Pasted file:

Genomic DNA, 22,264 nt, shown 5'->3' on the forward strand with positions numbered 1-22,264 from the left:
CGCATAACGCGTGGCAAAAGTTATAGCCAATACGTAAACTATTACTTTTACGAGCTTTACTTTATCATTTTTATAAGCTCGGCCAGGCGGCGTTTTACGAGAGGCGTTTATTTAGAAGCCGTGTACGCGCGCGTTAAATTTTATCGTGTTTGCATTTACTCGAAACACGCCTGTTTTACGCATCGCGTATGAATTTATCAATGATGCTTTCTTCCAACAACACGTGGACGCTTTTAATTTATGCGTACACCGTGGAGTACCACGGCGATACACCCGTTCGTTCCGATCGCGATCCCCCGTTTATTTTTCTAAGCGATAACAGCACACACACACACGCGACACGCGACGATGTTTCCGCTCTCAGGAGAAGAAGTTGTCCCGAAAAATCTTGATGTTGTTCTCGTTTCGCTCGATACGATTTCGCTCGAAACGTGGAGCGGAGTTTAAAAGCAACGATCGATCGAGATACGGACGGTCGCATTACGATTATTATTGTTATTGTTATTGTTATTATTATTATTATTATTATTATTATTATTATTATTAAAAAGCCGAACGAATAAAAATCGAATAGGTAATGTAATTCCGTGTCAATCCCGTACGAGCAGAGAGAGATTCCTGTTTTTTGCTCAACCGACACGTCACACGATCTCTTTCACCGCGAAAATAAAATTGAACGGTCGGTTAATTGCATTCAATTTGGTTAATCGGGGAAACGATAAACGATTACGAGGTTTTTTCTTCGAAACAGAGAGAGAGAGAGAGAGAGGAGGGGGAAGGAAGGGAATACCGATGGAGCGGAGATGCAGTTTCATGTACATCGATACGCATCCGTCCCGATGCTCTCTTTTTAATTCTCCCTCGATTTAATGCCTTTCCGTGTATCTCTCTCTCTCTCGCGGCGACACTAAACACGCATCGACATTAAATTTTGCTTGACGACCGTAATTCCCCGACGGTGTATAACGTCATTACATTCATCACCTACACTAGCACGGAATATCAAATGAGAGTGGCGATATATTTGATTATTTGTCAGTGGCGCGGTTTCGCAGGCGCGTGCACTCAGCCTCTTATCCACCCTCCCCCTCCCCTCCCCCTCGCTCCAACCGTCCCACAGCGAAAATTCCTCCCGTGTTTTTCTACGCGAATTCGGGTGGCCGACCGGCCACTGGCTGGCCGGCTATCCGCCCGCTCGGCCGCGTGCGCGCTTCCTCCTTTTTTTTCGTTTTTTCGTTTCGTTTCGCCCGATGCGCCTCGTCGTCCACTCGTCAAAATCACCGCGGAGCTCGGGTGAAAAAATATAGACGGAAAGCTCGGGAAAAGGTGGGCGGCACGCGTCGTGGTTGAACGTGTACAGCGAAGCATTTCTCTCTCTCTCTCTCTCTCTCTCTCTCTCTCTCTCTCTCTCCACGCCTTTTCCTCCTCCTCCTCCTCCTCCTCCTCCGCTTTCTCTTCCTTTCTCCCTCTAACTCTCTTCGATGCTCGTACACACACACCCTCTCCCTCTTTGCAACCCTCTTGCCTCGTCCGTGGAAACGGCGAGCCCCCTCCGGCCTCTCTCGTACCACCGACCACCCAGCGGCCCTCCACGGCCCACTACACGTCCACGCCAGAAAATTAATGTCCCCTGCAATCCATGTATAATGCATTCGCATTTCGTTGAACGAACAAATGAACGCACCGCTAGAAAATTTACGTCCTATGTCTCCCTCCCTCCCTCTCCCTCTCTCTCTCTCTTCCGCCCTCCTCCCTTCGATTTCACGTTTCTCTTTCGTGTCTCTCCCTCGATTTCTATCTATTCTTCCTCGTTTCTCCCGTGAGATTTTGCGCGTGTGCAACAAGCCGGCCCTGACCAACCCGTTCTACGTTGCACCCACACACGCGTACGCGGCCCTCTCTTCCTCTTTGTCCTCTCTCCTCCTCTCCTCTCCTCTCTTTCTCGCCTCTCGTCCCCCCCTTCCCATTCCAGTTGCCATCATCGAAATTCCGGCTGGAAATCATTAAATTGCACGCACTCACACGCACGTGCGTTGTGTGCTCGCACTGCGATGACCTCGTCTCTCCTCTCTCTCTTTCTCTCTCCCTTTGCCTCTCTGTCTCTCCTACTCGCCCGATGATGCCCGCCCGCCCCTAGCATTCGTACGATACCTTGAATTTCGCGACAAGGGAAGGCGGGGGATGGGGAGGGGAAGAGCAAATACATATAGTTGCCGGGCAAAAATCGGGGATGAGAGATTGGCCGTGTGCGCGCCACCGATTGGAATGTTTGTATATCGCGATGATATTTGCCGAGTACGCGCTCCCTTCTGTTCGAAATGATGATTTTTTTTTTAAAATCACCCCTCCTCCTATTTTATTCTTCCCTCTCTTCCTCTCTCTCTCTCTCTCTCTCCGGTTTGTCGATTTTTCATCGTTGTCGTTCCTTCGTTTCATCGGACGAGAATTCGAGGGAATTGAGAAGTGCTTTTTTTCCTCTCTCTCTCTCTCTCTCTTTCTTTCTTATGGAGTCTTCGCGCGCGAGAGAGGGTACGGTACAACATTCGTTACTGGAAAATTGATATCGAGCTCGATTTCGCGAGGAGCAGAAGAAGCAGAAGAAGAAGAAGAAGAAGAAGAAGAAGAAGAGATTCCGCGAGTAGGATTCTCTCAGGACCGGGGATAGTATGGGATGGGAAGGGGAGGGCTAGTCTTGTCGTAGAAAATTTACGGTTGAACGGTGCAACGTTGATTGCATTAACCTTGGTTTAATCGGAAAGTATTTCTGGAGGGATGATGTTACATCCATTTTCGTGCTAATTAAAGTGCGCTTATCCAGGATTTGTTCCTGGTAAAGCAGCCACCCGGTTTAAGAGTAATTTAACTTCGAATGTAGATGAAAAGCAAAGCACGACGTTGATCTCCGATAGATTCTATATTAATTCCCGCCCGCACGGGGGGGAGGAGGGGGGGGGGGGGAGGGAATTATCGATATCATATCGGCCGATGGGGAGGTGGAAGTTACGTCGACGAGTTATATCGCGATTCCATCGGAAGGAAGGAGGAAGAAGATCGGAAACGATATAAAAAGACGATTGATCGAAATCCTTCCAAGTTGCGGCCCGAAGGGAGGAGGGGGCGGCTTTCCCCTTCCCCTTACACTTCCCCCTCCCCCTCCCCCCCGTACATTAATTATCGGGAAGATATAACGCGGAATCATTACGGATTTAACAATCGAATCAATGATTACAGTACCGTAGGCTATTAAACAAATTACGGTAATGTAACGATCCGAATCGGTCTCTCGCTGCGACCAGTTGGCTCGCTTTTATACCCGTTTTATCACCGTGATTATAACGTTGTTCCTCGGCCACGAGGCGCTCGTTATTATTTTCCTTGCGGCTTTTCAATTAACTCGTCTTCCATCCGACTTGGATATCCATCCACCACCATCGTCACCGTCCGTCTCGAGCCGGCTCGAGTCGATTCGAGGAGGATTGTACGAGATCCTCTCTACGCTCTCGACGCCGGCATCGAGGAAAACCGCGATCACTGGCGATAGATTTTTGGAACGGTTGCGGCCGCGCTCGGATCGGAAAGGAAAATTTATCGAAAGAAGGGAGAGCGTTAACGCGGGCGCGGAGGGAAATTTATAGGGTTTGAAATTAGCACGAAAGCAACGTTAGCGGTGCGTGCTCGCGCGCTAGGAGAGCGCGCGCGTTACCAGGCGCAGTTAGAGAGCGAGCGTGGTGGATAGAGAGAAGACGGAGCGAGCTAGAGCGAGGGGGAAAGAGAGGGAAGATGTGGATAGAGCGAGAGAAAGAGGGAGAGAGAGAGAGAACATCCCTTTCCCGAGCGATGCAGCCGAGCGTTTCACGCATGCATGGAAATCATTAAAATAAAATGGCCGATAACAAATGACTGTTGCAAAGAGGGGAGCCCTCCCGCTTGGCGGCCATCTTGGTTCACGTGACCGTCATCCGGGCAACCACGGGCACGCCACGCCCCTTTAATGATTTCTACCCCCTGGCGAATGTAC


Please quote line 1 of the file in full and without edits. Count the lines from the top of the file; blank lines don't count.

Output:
Genomic DNA, 22,264 nt, shown 5'->3' on the forward strand with positions numbered 1-22,264 from the left: